PMCID: PMC3380840  PMID: 22737082
12.  Genome-Wide Association Study of White Blood Cell Count in 16,388 African Americans: the Continental Origins and Genetic Epidemiology Network (COGENT) 
PLoS Genetics  2011;7(6):e1002108.
Total white blood cell (WBC) and neutrophil counts are lower among individuals of African descent due to the common African-derived “null” variant of the Duffy Antigen Receptor for Chemokines (DARC) gene. Additional common genetic polymorphisms were recently associated with total WBC and WBC sub-type levels in European and Japanese populations. No additional loci that account for WBC variability have been identified in African Americans. In order to address this, we performed a large genome-wide association study (GWAS) of total WBC and cell subtype counts in 16,388 African-American participants from 7 population-based cohorts available in the Continental Origins and Genetic Epidemiology Network. In addition to the DARC locus on chromosome 1q23, we identified two other regions (chromosomes 4q13 and 16q22) associated with WBC in African Americans (P<2.5×10−8). The lead SNP (rs9131) on chromosome 4q13 is located in the CXCL2 gene, which encodes a chemotactic cytokine for polymorphonuclear leukocytes. Independent evidence of the novel CXCL2 association with WBC was present in 3,551 Hispanic Americans, 14,767 Japanese, and 19,509 European Americans. The index SNP (rs12149261) on chromosome 16q22 associated with WBC count is located in a large inter-chromosomal segmental duplication encompassing part of the hydrocephalus inducing homolog (HYDIN) gene. We demonstrate that the chromosome 16q22 association finding is most likely due to a genotyping artifact as a consequence of sequence similarity between duplicated regions on chromosomes 16q22 and 1q21. Among the WBC loci recently identified in European or Japanese populations, replication was observed in our African-American meta-analysis for rs445 of CDK6 on chromosome 7q21 and rs4065321 of PSMD3-CSF3 region on chromosome 17q21. In summary, the CXCL2, CDK6, and PSMD3-CSF3 regions are associated with WBC count in African American and other populations. We also demonstrate that large inter-chromosomal duplications can result in false positive associations in GWAS.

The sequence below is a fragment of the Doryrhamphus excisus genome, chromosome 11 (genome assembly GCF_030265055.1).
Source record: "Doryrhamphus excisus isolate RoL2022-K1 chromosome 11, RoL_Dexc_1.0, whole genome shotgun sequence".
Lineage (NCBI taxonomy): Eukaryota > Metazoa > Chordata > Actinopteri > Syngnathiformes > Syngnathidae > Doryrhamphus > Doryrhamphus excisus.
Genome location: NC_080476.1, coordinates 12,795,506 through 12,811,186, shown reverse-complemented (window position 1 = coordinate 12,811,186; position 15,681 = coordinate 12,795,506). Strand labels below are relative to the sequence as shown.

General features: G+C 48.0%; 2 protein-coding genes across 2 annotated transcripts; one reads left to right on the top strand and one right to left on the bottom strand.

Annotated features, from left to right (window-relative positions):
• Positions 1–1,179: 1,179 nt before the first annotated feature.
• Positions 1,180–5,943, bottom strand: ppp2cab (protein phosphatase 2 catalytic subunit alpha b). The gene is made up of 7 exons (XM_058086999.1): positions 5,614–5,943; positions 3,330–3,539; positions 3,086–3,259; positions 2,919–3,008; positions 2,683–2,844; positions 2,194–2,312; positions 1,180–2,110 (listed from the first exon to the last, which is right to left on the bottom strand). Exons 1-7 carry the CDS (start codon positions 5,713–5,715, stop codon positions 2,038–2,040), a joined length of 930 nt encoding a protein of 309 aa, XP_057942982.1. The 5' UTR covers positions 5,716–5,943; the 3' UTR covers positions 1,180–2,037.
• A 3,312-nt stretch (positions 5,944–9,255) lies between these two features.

Author Summary
Although recent genome-wide association studies have identified common genetic variants associated with total white blood cell (WBC) and WBC sub-type counts in European and Japanese ancestry populations, whether these or other loci account for differences in WBC count among African Americans is unknown. By examining >16,000 African Americans, we show that, in addition to the previously identified Duffy Antigen Receptor for Chemokines (DARC) locus on chromosome 1, another variant, rs9131, and other nearby variants on human chromosome 4 are associated with total WBC count in African Americans. The variants span the CXCL2 gene, which encodes an inflammatory mediator involved in WBC production and migration. We show that the association is not restricted to African Americans but is also present in independent samples of European Americans, Hispanic Americans, and Japanese. This finding is potentially important because WBC mediate or have altered counts in a variety of acute and chronic disorders.